Playing the role of a lifetime

Times Staff Writer

In Steve Suissa’s heart-tugging “Le Grand Role,” Stephane Freiss’ Maurice Kurz is an actor of perhaps 40 who has worked hard for years hoping for that breakthrough part. He has formed warm, sustaining friendships with four other actors, roughly his age, who also happen to be Jewish.

Good-natured rivalry emerges when the chance of a lifetime suddenly surfaces with the arrival in Paris of a famous American film director Rudolph Grichenberg (Peter Coyote) to shoot a Yiddish version of “The Merchant of Venice” in response to the continuing Mideast tensions and rising tide of anti-Semitism across Europe. Of the five friends, Kurz has the gravitas and presence to make him the predictable front-runner to land the role of Shylock. Indeed, Grichenberg is sufficiently impressed by Kurz to ask him to keep coming back; the director is not even concerned that Kurz doesn’t know much Yiddish. At Kurz’s final reading, Grichenberg tells him, “I’m sure you’re the one.”

From the outset Suissa, working from his and others’ adaptation from a novel by Daniel Goldenberg, makes clear that as important as Kurz’s career is, even more important is the passionate love he shares with his wife, Perla (Berenice Bejo). Kurz comes home to their small but charming garret apartment in a grand old building in Paris’ Belleville-Menilmontant neighborhood to tell Perla the encouraging news only to receive, straight out of the blue, a double whammy which thrusts him into playing the real-life role of a lifetime.

“Le Grand Role” is a tricky business, the kind of picture that can and does pack a wallop but cannot sustain a single false note. Suissa and his cast fortunately never falter, and the result is a rich emotional experience that deftly touches upon the inextricable relationship between life and art. It is a most tender love story, first and foremost, and a warm, affectionately humorous depiction of Kurz’s close-knit Jewish friends and colleagues.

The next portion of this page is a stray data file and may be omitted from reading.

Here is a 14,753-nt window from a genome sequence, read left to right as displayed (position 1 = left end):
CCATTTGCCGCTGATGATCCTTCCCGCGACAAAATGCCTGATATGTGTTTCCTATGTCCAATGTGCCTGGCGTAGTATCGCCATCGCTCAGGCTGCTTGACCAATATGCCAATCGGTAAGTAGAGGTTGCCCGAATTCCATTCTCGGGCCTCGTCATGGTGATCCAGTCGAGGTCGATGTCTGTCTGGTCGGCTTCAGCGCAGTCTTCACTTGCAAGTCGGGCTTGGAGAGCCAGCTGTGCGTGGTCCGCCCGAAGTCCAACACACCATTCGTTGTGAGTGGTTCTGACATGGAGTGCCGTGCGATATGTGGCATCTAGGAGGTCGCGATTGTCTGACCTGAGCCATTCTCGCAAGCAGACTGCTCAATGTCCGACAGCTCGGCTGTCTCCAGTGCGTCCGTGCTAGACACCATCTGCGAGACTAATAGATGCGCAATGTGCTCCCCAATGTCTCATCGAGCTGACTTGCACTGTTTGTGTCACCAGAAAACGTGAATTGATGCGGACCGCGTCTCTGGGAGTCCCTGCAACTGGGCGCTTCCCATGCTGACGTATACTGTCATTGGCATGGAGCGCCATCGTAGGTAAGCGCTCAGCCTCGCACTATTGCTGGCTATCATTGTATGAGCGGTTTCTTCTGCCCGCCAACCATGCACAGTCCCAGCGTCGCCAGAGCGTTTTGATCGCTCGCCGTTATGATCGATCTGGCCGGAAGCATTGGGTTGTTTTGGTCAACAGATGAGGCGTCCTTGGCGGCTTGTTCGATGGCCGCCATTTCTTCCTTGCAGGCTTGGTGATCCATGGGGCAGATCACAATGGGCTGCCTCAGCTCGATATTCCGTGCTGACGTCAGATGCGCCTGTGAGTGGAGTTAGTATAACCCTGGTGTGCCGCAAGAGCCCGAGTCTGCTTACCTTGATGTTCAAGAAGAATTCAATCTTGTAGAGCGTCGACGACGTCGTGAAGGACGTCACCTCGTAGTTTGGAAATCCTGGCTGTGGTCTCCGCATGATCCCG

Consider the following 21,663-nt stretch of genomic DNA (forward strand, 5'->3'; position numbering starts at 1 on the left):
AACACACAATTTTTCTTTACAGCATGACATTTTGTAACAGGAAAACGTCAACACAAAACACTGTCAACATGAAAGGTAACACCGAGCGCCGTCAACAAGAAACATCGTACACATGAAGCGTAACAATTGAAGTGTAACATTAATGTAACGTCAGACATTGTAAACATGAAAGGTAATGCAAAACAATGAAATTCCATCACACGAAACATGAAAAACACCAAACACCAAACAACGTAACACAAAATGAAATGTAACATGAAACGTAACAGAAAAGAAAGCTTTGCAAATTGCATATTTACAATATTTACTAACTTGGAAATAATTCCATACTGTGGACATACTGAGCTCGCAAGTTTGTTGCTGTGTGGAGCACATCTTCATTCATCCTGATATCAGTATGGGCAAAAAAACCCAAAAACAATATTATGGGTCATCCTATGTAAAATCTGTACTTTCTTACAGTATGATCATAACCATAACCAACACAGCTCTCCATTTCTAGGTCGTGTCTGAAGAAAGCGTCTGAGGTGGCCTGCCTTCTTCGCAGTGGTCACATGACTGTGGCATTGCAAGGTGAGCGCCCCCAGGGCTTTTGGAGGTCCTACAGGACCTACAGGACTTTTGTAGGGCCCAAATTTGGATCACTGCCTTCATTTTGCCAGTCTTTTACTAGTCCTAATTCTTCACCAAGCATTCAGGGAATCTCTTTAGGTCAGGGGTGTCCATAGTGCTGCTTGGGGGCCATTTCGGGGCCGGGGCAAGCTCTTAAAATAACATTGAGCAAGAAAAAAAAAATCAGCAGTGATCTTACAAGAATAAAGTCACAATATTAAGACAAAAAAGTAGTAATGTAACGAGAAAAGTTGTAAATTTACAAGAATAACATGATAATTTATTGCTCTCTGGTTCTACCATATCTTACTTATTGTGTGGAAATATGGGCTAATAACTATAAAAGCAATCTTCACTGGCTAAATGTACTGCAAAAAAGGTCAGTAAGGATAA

The film is always fluid and cinematic, never stagy, yet is able to provide Freiss with a grand role, calling him to draw upon all his resources as a performer and all his humanity as a man.

Suissa also has given Coyote one of his best parts: His director is a tad self-important, has a ruthless survivor’s streak but is not lacking in kindness and eloquence if pushed to connect with them. He is also a convincingly inspired director, putting Kurz at ease and telling him that Shakespeare writes dialogue as if he is talking to his friends.

Bejo is lovely and gallant, and the veteran Francois Berleand lends a light, humorous note as Kurz’s hard-working but excitable agent. By the time it’s over, “Le Grand Role” touches a lot of bases but lingers longest as a testament to the ennobling power of love.



‘Le Grand Role’

MPAA rating: Unrated

Times guidelines: Too emotionally intense for small children.

A First Run Features release. Producer-director Steve Suissa. Screenplay by Daniel Cohen, Daniel Goldenberg, Steve Suissa and Sophie Tepper; based on a novel by Goldenberg. Cinematographer Guillaume Schiffman. Editor Monica Coleman. Music David Marouani. Costumes Aline Dupays. Production designer Eric Barboza. In French with English subtitles. Running time: 1 hour, 29 minutes.


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